The issue is how to guarantee lazy initialization of object members in a multi-threaded way.
Hibernate uses lazy initialization for value objects so I don't understand if this is an issue. Is it?
My understanding is lazy initialization should be safe in these cases because they (the value bean objects) are are all different objects. I could see this as an issue if you had objects using lazy initialization that were shared though.
DCL was a programming idiom used to try to avoid having to synchronise. It was broken for reasons discussed in the articles already quoted.
The best thing to do is to write your program with the clearest, simplest synchronisation that it needs to achieve thread safety, and without any "clever" attempts to avoid synchronisation.
If, and only if, your program performance is then poor, and you can prove that synchronisation is the reason, should you consider optimisation. And, even then, with great care. Multi-threading is hard enough, without trying to optimise at method-level for performance too.
Betty Rubble? Well, I would go with Betty... but I'd be thinking of Wilma.
Under normal order evaluation (outermost or call-by-name evaluation) an expression is evaluated only when its value is needed in order for the program to return (the next part of) its result. Updating means that if an expression's value is needed more than once (i.e. it is shared), the result of the first evaluation is remembered and subsequent requests for it will return the remembered value immediately without further evaluation
That sounds pretty much like what it is generally taken to mean by non-FP-savvy Java programmers (which includes me). So, what's the issue?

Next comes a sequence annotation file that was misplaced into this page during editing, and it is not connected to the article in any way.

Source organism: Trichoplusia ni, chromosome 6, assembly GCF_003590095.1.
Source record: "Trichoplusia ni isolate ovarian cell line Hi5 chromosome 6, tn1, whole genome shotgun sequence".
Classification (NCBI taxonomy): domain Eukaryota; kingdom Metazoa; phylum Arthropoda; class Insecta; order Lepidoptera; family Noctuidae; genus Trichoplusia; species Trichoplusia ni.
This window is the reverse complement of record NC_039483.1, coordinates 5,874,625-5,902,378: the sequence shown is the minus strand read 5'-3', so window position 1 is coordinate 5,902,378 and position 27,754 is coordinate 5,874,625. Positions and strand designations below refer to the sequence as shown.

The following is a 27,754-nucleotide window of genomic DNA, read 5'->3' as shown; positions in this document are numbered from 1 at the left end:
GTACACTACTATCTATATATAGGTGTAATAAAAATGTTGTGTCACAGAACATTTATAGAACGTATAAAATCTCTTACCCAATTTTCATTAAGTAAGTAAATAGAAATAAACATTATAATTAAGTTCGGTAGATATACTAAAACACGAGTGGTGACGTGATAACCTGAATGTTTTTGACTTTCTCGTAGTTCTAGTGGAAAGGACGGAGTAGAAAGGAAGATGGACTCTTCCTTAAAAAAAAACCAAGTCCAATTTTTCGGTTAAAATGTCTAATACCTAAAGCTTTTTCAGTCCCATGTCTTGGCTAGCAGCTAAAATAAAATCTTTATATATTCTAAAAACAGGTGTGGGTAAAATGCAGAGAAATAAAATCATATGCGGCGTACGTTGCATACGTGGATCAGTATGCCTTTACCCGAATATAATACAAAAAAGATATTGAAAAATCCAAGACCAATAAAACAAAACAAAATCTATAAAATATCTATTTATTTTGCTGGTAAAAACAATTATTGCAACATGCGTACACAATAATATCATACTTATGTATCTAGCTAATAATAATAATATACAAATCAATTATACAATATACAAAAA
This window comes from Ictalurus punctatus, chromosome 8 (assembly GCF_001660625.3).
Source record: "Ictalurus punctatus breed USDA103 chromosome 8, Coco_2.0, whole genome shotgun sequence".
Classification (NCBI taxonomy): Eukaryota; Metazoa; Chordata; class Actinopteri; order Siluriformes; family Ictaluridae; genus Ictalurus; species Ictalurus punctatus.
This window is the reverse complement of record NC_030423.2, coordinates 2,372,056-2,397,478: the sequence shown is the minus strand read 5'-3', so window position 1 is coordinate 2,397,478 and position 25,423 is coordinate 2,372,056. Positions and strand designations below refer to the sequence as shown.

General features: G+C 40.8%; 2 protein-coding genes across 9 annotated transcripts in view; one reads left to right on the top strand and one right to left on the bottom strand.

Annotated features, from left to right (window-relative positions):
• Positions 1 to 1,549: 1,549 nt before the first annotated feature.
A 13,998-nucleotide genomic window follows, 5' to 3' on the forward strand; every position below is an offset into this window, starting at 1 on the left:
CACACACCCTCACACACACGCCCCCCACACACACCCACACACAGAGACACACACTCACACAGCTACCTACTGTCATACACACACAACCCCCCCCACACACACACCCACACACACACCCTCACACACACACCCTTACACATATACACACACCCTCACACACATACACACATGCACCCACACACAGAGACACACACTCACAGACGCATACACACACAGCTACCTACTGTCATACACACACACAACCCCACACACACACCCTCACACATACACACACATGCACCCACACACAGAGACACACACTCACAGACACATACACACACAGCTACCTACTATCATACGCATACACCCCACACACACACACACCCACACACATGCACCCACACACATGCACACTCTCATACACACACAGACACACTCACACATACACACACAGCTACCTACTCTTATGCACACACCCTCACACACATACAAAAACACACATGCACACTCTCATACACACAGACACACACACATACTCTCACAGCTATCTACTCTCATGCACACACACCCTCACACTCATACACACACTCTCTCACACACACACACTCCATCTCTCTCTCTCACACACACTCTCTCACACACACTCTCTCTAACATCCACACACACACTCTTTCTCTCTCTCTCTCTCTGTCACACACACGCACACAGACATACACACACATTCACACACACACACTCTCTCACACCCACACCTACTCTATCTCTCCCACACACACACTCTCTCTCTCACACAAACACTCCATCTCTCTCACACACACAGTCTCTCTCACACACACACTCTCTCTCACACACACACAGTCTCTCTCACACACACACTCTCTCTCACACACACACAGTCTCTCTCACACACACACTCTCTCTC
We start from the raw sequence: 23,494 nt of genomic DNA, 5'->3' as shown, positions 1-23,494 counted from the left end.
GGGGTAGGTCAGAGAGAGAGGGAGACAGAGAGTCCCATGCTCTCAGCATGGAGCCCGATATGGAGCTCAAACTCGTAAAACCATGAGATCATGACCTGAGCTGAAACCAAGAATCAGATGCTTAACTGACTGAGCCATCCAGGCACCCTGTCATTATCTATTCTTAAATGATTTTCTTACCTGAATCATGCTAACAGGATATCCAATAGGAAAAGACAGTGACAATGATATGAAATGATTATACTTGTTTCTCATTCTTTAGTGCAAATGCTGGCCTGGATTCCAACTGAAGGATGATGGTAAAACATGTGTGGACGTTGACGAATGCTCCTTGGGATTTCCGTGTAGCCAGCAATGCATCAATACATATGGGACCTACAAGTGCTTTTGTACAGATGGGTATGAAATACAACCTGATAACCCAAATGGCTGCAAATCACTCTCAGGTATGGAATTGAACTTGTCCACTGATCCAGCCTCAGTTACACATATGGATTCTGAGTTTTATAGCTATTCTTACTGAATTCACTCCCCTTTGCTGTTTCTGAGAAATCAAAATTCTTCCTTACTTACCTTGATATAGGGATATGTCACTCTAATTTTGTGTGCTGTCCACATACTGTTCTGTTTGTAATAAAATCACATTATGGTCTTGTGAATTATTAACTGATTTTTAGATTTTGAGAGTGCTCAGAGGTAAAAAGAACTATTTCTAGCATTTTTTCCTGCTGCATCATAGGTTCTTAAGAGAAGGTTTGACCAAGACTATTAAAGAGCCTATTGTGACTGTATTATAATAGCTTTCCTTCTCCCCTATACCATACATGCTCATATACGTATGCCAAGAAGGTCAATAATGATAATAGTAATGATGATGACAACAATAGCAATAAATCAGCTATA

Perhaps I'm too stupid to work this out, but could you explain why these documents apply this erroneously? We are all here to learn, after all.
Well, one could argue that it is not erroneous - just that Java does not apply lazy eval to its first-class members, so instead of engaging in that, how about I explain what it is?
First, Java programmers use a poor man's implementation of lazy evaluation all the time. e.g. they use InputStream instead of byte (arrays are strictly evaluated). The use Iterator<T> instead of T and you can even argue that List<T> is lazily evaluated. You could even go on to say that a Iterator<Character> is a lazily evaluated String - imagine if it weren't so cumbersome! The problem though (this is where it all falls apart), is that Java is an imperative language - Lists are "mutable", etc. (Strings are not though as well know and so certain optimisations can take place).
In fact, an immutable type is one where all of its operations are referentially transparent. In pure functional programming, all functions possess this property, allowing all sorts of cool things to take place, including lazy evaluation.
You can have, for example, an infinite list and you can even perform operations on it! You could emulate this with Java, but you'd have to rewrite a lot of the core API - mostly so that types possess referential transparency, but you'd run into other problems  for example, lack of tail call elimination.
Take a look at the following at the GHC interpreter:
This can be read as "take the first 5 elements from the list that is 42 to infinity". It is only when the interpreter needs to write its output that evaluation begins - clearly it only evaluates the first 5 elements of the infinite list, since if it were to evaluate the entire list, it would go forever.
Many imperative programmers get a shock to realise that the GHC readFile function returns a String , until they learn about lazy evaluation
Hope this helps.
 Which leads to a proof by contradiction that Java and software are mutually exclusive.
 Glasgow Haskell Compiler (Haskell is a purely functional, lazily evaluated functional programming language). The GHC interpreter is also known as ghci.
 Actually, an IO String, which is called a "monad" - a concept taken from Category Theory.